American Airlines was given emergency approval earlier this week to use a new disinfectant that promises to kill coronavirus on surfaces for up to a week. But be aware the cleaner may actually do little to prevent the spread of virus and be harmful to passengers and flight attendants.
New Coronavirus Disinfectant On American Airlines May Do More Harm Than Good
The new product is called SurfaceWise2 and is produced by a company called Allied BioScience in Dallas. According to the company, the cleaner “binds to surfaces and kills viruses that land on it, including COVID-19.”
Fast-tracked through the regulatory approval process, EPA Administrator Andrew Wheeler called it a “game-changing” product. But Jennifer Sass of the Natural Resources Defense Council told the Washington Post:
“It would be great if this was a miracle solution, but it’s not. There’s plenty of risk here and too much we don’t know about how this chemical could actually harm people.”
Sass explained that the product’s Material Safety Data Sheet included a number of warnings, including against prolonged skin and eye contact. Both contacts are not only possible, but probable in an aircraft cabin. This is especially true for flight attendants. Symptoms of exposure include irritation, which may increase the risk of infection to viruses by inflaming airways. Furthermore, the product kills microbes…both the good ones and the bad ones; that is why the product is toxic to aquatic organisms. Lastly, there is no research yet about the product’s long-term effects. The product’s safety sheet does not include a breakdown of active ingredients, instead calling its formula a trade secret.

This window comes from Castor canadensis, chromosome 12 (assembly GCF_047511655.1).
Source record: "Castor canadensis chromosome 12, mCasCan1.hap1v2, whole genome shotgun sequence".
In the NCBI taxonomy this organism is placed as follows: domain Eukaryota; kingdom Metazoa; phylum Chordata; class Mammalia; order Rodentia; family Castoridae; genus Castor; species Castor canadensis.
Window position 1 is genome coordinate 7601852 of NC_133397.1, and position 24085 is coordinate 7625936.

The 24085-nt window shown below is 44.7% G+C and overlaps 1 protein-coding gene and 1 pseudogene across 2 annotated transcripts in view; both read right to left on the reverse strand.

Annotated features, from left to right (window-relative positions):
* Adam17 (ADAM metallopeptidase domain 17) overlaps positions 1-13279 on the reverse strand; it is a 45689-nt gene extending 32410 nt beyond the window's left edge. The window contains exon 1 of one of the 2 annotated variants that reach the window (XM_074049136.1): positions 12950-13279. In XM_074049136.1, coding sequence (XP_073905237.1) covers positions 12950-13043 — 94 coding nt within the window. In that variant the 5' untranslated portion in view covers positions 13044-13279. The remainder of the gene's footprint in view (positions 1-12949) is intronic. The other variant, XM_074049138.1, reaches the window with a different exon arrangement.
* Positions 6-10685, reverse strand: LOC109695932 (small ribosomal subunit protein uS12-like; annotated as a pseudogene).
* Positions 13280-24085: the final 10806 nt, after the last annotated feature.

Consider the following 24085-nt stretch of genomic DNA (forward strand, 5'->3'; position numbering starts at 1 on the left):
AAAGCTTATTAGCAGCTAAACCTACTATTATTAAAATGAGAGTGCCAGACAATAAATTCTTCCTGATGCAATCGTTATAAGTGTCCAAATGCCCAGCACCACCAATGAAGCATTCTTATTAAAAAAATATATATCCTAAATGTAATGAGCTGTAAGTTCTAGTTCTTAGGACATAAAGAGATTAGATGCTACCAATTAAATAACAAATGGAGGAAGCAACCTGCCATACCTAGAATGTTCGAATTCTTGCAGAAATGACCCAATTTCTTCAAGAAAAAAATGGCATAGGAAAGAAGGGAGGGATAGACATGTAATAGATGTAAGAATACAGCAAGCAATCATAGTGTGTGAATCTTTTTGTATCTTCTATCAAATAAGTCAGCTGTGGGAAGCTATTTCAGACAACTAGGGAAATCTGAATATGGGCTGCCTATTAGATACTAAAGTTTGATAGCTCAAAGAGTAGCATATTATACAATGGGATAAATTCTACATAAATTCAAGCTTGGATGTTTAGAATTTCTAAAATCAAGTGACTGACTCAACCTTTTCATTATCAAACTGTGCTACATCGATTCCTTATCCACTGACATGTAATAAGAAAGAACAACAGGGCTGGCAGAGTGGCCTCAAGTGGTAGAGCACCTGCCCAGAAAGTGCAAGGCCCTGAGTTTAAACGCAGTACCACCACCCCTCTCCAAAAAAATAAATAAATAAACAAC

A spokesperson for SurfaceWise2 dismisses such concerns:
“The product is electrostatically sprayed with an ultrafine mist, allowing it [to] dry within minutes, creating a polymer coating. The polymer coating is nontoxic, nonirritating and non-sensitizing, and has been rigorously tested for safety — both in partnership with AA and EPA.”
The problem, however, is that our understanding of COVID-19 suggests that the virus is not spread over surfaces, but via droplets that travel through the air. Such surface cleansers may do more harm than good.
I’m not a scientist. But doesn’t the idea of breathing in disinfectants seem to further compromise the battle against the virus by potentially leading to the sort of irritation or inflammation that might make COVID-19 more likely to spread via the air? American Airlines calls its new disinfectant groundbreaking. I’m not convinced.
What is your thoughts on the new fast-tracked cleaning “miracle” from American Airlines?